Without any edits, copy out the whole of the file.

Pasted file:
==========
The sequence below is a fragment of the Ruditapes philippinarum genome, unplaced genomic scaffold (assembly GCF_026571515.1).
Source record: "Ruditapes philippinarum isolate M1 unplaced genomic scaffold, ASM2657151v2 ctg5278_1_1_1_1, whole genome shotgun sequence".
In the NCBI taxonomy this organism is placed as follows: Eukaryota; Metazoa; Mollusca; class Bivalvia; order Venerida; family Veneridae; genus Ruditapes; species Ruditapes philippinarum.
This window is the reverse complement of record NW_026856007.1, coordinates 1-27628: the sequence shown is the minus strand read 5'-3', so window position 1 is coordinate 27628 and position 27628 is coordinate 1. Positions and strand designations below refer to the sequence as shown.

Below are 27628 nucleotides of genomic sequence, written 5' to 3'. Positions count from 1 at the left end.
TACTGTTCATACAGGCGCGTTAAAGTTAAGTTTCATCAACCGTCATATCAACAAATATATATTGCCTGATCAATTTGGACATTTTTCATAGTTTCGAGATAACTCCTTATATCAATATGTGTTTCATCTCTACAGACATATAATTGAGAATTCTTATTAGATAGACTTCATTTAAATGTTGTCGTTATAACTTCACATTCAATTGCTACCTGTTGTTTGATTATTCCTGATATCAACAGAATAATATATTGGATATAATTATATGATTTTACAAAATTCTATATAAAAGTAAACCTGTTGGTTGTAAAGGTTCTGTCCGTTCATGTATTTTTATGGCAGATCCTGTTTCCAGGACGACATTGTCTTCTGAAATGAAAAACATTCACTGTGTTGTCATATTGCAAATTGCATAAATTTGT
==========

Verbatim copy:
The sequence below is a fragment of the Ruditapes philippinarum genome, unplaced genomic scaffold (assembly GCF_026571515.1).
Source record: "Ruditapes philippinarum isolate M1 unplaced genomic scaffold, ASM2657151v2 ctg5278_1_1_1_1, whole genome shotgun sequence".
In the NCBI taxonomy this organism is placed as follows: Eukaryota; Metazoa; Mollusca; class Bivalvia; order Venerida; family Veneridae; genus Ruditapes; species Ruditapes philippinarum.
This window is the reverse complement of record NW_026856007.1, coordinates 1-27628: the sequence shown is the minus strand read 5'-3', so window position 1 is coordinate 27628 and position 27628 is coordinate 1. Positions and strand designations below refer to the sequence as shown.

Below are 27628 nucleotides of genomic sequence, written 5' to 3'. Positions count from 1 at the left end.
TACTGTTCATACAGGCGCGTTAAAGTTAAGTTTCATCAACCGTCATATCAACAAATATATATTGCCTGATCAATTTGGACATTTTTCATAGTTTCGAGATAACTCCTTATATCAATATGTGTTTCATCTCTACAGACATATAATTGAGAATTCTTATTAGATAGACTTCATTTAAATGTTGTCGTTATAACTTCACATTCAATTGCTACCTGTTGTTTGATTATTCCTGATATCAACAGAATAATATATTGGATATAATTATATGATTTTACAAAATTCTATATAAAAGTAAACCTGTTGGTTGTAAAGGTTCTGTCCGTTCATGTATTTTTATGGCAGATCCTGTTTCCAGGACGACATTGTCTTCTGAAATGAAAAACATTCACTGTGTTGTCATATTGCAAATTGCATAAATTTGT